By Larry Birns
President Bush (who begins a 5-country tour of Latin America March 8) has been witnessing the advent of a new bloc of left-leaning and sometimes robustly anti-American leadership that has sprung up in countries such as Venezuela, Bolivia, Ecuador and Nicaragua, among others. At the same time, there are a number of recent developments throughout the region that Washington only now is beginning to correctly see as a menace to its own narrow definition of U.S. national interests. Bush will discover that the region will never be the same now that Washington’s obsession with Iraq has freed up the region to go its own way on a number of global highways. Preceding by several weeks President Bush’s upcoming visit to Latin America, Iranian President Mahmoud Ahmedinejad stopped off in Caracas, Managua and Quito in mid-January to welcome an expanding crop of tough-minded and often abrasive hemispheric figures willing to aggressively speak out on regional issues, often at Washing-ton’s expense. Ahmedinejad’s visit coincided with civil unrest in Mexico, threats of secession in Bolivia, and President Chávez’s crackdown on a rabidly right-wing Caracas TV network.
Until recently, it seemed that the flowering of a new generation of hemispheric populist leaders symbolized by Venezuela’s Hugo Chávez and Bolivia’s Evo Morales who appeared to have less to do about leftist rhetoric than with hard policy aimed at advancing a coherent political system which would best serve their basic constituency, the poor, but not necessarily Washington’s. Now, however, with Washington’s massive distraction over Iraq and its deteriorating relationship with Iran, the challenges posed by a restless Latin America have resulted from an unexpected opportunity to break from its traditional moorings and sail free. Ultimately the U.S.’ ability to lead and inspire its neighbors, will no longer be automatic, but will have to be earned.
Bush is No Student of Latin America
When Bush thinks of the region, images of his amiable paladins like El Salvador’s Tony Saca, whose administration could not survive an audit, or Costa Rica’s Oscar Arias, who sees only his own reflection in everyone’s mirror, come to mind. But they are hardly anything more that yesterday’s Latin America, a function of failed U.S. regional policies. With the U.S. mired in its problematic “War on Terror,” a new faction of self-absorbed Latin American nationalists are becoming increasingly emboldened by Washington’s mounting irrelevance in the region’s future.
The Bush administration is being made aware that its leverage in Latin America is rapidly dissipating. Even well-meaning kinsmen found at the top in Brazil, Colombia, Chile, let alone its Central American banana republics, don’t always salivate when the bell is rung. If this is true, the U.S. could be running out of conventional diplomatic options to “stay the course.” Today, apart from Central America’s durable servitors like El Salvador and Costa Rica, and the White House’s victory in turning the CAFTA-DR free trade pact into a portal for the U.S.’ entry into Central America’s markets, only Mexico remains to be accommodated. Meanwhile, the moderate left in South America seems to be fast escaping from Washington’s grasp as the region goes global, not only in matters of trade but in mindset. With the region’s leaders offering growing resistance to Washington’s free trade model and their refusal to take a U.S.-sought defiant stance against Chávez’s provocative rhetoric and leftist goals, Latin America is signaling that it will not necessarily follow a Washington-defined development path, which is better known for its inability to break away from Cold War instincts.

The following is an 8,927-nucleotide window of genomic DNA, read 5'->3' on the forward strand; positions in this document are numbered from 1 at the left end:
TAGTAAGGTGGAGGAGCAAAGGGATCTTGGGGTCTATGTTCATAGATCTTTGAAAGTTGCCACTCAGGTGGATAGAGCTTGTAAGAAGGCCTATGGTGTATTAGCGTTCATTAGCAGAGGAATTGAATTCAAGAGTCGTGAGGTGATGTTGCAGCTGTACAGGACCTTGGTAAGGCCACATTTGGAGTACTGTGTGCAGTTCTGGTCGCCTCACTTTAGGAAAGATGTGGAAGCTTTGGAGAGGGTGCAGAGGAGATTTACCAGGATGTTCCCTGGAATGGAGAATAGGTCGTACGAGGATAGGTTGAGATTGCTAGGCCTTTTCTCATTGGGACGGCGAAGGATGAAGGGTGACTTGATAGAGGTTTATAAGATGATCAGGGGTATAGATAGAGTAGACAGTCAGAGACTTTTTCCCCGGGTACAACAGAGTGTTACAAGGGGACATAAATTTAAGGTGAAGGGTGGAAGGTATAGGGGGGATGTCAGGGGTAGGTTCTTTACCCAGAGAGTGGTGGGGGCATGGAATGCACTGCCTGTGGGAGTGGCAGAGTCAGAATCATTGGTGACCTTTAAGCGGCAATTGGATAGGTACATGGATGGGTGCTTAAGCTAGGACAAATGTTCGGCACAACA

A Rising Tide Which May Actually Lift all Boats
The rise of moderate leftist leadership in Latin America is the result of a series of reasonable events. One possible explanation is that an oversold nexus of free trade pacts over the past two decades has failed to bring tangible benefits to a wide spectrum of the region’s population, particularly to those trapped in structural poverty. Some of those who originally were active proponents of regional trade pacts like NAFTA, have since acknowledged that such ties often have failed to live up to expectations. Skimpy economic growth, low levels of job creation and entrenched corruption have been some of the more notable aspects of the pact’s failure, but are certainly not the only ones.
No matter how often the White House refers to free trade as alchemy’s most perfected draught, the limited success of Washington’s free trade dogma has prompted a skeptical attitude regarding the alarming growth of financial inequality throughout Latin America. As a result, brimming economic nationalism stemming from endemic frustration over the continued dominance by traditional political elites has reemerged. These components have helped bring to power a crop of leaders who have promised their electors that they will fairly spread authority among the region’s perennially-exploited indigenous and other disadvantaged elements of the population. As has been seen in recent months, many of these new leaders have broken from the above cliché and appear to be acting on their rhetoric and not simply poised on their laurels.